CONWAY — The Mount Washington Observatory’s “Science in the Mountains” summer series begins next week with a program in celebration the 50th anniversary of the Apollo 11 moon landing.

Each Wednesday from mid-July through August, the observatory presents a free science program at the Weather Discovery Center in North Conway. All programs begin at 7 p.m. unless otherwise indicated.

Mirka Zapletal, director of education of the McAuliffe-Shepard Discovery Center in Concord will give a presentation on on the current state of space exploration as the Observatory celebrates the 50th anniversary of the Apollo 11 mission, which launched on July 16, 1969, and landed on the moon four days later on July 20.

McAuliffe-Shepard Discovery Center is a planetarium and museum focusing on astronomy, aviation, earth and space science.

This is the 12th year the Observatory has presented the Science in the Mountains lecture series, sponsored by the Alvin J. Coleman construction companies, with support from First Light. People are encouraged to arrive early to get a seat.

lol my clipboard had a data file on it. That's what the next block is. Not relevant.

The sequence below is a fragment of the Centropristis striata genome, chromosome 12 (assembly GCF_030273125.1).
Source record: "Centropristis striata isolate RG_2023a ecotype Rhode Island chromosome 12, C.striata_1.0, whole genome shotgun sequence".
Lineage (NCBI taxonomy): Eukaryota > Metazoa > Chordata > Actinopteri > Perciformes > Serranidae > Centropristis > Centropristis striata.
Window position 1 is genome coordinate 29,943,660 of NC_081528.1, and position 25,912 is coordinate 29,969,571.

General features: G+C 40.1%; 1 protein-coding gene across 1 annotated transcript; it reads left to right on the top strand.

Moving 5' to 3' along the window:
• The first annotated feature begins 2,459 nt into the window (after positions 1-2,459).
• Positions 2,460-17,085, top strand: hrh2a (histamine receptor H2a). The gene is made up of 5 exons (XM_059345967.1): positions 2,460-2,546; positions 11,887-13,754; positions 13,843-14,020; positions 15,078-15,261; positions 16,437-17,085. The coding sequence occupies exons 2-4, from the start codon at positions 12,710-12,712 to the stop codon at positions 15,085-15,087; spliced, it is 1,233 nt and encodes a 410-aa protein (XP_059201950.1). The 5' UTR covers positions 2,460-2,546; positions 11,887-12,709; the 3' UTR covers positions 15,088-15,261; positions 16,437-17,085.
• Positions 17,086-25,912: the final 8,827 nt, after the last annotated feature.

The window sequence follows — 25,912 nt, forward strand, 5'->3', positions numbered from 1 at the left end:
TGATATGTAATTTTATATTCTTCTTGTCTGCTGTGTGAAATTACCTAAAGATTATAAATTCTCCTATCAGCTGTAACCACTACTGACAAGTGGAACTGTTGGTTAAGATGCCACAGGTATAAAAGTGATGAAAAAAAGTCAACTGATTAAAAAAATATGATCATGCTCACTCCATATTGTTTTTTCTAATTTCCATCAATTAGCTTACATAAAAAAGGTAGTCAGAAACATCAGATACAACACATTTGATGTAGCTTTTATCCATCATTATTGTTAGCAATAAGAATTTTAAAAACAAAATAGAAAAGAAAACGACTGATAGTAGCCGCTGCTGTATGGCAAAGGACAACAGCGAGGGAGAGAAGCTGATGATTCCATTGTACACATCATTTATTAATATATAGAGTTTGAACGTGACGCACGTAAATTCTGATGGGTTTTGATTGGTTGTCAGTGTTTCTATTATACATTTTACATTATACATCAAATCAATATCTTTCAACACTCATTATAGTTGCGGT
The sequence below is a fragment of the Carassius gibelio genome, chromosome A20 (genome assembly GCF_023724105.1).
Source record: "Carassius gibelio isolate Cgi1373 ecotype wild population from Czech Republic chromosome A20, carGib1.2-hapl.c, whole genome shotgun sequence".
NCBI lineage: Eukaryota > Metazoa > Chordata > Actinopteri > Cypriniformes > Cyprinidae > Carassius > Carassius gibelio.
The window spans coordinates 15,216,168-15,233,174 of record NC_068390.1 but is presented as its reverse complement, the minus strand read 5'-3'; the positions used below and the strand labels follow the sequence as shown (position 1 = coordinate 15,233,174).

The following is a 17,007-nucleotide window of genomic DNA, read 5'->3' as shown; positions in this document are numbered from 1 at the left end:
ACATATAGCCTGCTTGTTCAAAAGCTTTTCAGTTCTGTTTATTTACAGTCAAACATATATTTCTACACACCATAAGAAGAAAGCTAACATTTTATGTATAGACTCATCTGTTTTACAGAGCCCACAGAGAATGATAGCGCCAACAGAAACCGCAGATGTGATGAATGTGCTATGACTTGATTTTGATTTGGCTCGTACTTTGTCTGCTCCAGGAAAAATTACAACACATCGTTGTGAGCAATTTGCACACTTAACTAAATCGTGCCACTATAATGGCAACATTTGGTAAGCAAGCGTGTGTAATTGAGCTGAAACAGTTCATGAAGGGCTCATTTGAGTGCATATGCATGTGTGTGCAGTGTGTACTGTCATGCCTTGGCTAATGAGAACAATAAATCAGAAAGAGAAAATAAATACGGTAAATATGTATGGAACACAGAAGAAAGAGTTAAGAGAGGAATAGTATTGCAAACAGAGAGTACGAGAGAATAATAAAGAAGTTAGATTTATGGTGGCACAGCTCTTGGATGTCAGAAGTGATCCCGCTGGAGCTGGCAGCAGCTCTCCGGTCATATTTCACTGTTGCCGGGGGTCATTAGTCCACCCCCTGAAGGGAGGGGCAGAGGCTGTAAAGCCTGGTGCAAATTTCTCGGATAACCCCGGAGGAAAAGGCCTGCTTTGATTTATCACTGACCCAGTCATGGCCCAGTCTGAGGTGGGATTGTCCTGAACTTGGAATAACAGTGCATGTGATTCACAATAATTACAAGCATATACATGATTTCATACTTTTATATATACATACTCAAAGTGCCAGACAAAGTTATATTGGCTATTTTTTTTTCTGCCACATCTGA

On July 24, the lecture will feature photographer Joe Klementovich with a program on “Connecting People with Science through Photography.”

Klementovich sits at the intersection of authentic photography and conservation science, and plans a talk about his many projects in New Hampshire and across the world.

Attendees may even learn a tip or two to add to their own photography toolbox.

On July 31, Olivia Saunders of UNH Cooperative Extension will give a talk on the status of honey bees and native bees in New Hampshire, and what role we can take to improve their survival. In addition, she will highlight local and regional efforts to improve pollinator health.

On Aug.7, legendary Mount Washington icon Martin "Marty" Engstrom will share stories from his long career working for WMTW-TV atop Mount Washington.

On Aug. 14, Mount Washington Observatory interns who work on weather and climate research on the summit of the Rockpile will talk about current projects and how their findings further the Observatory’s mission in the Home of the World's Worst Weather.

On Aug 21, Observatory Outreach Coordinator Will Broussard will talk about “The Year Without a Summer” in 1815, following the eruption of Indonesia's Mount Tambora. Broussard will explore the many natural and cultural impacts this event had on the world, including some in New Hampshire.

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